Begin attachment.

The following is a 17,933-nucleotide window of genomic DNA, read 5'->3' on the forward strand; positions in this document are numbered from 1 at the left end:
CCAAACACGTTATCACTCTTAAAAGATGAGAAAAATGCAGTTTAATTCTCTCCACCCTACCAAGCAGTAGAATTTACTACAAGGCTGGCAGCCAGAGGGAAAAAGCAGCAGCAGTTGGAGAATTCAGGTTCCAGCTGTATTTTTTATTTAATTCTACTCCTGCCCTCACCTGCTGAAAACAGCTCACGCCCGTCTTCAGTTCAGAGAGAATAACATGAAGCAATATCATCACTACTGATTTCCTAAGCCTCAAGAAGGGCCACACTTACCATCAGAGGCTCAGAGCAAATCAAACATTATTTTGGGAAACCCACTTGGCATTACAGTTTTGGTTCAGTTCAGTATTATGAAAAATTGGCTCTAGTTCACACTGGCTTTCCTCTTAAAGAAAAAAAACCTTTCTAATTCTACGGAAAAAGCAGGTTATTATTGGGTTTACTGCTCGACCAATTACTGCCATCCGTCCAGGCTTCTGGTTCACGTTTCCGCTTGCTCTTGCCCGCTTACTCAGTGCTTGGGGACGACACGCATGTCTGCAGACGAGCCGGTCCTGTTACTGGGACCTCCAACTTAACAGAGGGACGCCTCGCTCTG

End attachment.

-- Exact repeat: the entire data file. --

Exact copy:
The following is a 17,933-nucleotide window of genomic DNA, read 5'->3' on the forward strand; positions in this document are numbered from 1 at the left end:
CCAAACACGTTATCACTCTTAAAAGATGAGAAAAATGCAGTTTAATTCTCTCCACCCTACCAAGCAGTAGAATTTACTACAAGGCTGGCAGCCAGAGGGAAAAAGCAGCAGCAGTTGGAGAATTCAGGTTCCAGCTGTATTTTTTATTTAATTCTACTCCTGCCCTCACCTGCTGAAAACAGCTCACGCCCGTCTTCAGTTCAGAGAGAATAACATGAAGCAATATCATCACTACTGATTTCCTAAGCCTCAAGAAGGGCCACACTTACCATCAGAGGCTCAGAGCAAATCAAACATTATTTTGGGAAACCCACTTGGCATTACAGTTTTGGTTCAGTTCAGTATTATGAAAAATTGGCTCTAGTTCACACTGGCTTTCCTCTTAAAGAAAAAAAACCTTTCTAATTCTACGGAAAAAGCAGGTTATTATTGGGTTTACTGCTCGACCAATTACTGCCATCCGTCCAGGCTTCTGGTTCACGTTTCCGCTTGCTCTTGCCCGCTTACTCAGTGCTTGGGGACGACACGCATGTCTGCAGACGAGCCGGTCCTGTTACTGGGACCTCCAACTTAACAGAGGGACGCCTCGCTCTG